Traveling to China soon? With a country of almost 1.5 Billion people, “Keep in mind, most of the people you’ll meet are domestic tourists from the countryside. Few have ever seen Americans or Europeans before and...do not be surprised if they want to take selfies with you.” This word of warning may seem foreign to many Americans as China is in and of itself. Spending sixteen plus hours on a plane could possibly be the greatest representation of how enormous a world we truly inhabit.
Walking across the Great Wall, the Forbidden City and even down simple streets, many locals would often marvel as our group walked past them. If there is anything Americans are preoccupied with, it is definitely personal space. To us, the idea of walking up and asking a stranger for a picture would present itself as a socially awkward situation, unless if you’re George Clooney or any one of the 10 Kardashians.
One of the first things travelers realize is that there is a great sense of mystery from the cultures in the west compared to those in the east. It was the people I met who made me discover that all anyone who wanders is truly seeking knowledge. Despite the obvious language barrier, these people did not want to simply take pictures with us as much as they wanted to learn from us, and they expressed more kindness in complete strangers than I experienced from people I’ve known for years.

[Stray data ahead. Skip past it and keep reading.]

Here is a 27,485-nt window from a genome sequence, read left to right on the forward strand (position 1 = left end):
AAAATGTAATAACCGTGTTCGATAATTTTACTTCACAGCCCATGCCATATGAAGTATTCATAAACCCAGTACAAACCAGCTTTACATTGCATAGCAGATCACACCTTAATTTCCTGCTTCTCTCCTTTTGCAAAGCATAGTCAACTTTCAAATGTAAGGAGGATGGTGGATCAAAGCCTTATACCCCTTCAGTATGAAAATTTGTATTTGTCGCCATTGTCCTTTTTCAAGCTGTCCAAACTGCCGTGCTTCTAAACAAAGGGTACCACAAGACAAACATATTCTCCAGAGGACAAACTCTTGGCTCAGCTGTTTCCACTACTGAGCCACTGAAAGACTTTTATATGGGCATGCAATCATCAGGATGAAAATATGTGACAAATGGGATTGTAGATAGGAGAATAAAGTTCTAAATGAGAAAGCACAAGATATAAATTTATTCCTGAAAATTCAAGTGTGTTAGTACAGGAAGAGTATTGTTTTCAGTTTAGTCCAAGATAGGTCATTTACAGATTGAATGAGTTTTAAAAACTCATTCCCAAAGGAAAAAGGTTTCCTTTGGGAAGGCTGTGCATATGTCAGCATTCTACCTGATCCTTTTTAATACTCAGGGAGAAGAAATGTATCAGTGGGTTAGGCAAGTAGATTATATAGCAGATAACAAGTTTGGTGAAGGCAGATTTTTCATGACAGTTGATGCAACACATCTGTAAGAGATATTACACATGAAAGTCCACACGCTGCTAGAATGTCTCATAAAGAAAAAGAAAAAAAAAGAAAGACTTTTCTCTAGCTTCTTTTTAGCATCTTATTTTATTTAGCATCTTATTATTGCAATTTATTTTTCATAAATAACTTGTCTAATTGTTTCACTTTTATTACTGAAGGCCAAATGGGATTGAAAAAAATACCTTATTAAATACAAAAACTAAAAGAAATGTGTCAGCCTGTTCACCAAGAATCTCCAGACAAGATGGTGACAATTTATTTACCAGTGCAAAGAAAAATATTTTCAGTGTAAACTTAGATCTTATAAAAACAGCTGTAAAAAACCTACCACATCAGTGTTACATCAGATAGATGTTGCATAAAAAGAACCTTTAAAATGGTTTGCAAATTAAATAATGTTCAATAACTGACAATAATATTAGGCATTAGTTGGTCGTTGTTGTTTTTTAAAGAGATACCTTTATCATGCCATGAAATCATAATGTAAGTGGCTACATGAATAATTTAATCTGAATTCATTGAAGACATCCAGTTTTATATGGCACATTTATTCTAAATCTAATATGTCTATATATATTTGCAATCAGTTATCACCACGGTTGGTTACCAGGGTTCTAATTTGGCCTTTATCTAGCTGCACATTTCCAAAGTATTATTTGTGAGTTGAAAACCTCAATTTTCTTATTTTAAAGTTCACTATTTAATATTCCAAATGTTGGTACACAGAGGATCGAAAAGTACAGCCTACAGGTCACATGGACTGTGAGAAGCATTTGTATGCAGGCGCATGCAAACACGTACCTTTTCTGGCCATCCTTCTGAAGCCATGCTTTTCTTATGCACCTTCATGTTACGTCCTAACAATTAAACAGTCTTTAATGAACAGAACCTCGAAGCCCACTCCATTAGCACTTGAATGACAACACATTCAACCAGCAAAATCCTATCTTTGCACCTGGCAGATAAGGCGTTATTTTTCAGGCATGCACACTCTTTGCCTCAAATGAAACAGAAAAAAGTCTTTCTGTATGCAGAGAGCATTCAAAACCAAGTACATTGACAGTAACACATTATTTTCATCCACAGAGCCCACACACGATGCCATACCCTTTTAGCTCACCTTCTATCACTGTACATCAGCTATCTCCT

All the way around the world, it is easy to become overwhelmed by how different everyday life can be from unrecognizable food (‘baked duck tongues, fried snake on a stick, a bowl of scorpions’ I remember seeing advertised in restaurants), to language barriers (many simply smile and hand you over the camera unable to ask you take their picture). You’ll also notice a different sense of the value of time (ever been stuck on a public Beijing bus at the height of rush hour?). Different cultures react in different ways and it’s not necessary bad or good… it’s simply the way it is. And we Americans often find ourselves all too often write off an experience as negative simply because we’re outside of our comfort zone.
Now it is not so much an awkward experience having a stranger ask to take my picture than it was truly a learning opportunity for the both of us whether it’s trekking along the thousand steps of the great wall to grabbing my first stick of gourmet fried scorpion. What I truly learned is that kindness is a universal language. When I actually look deeper, people who don’t resemble me often shared my passion of learning more about the world, embracing our differences, and sharing this new experience by taking that shared selfie!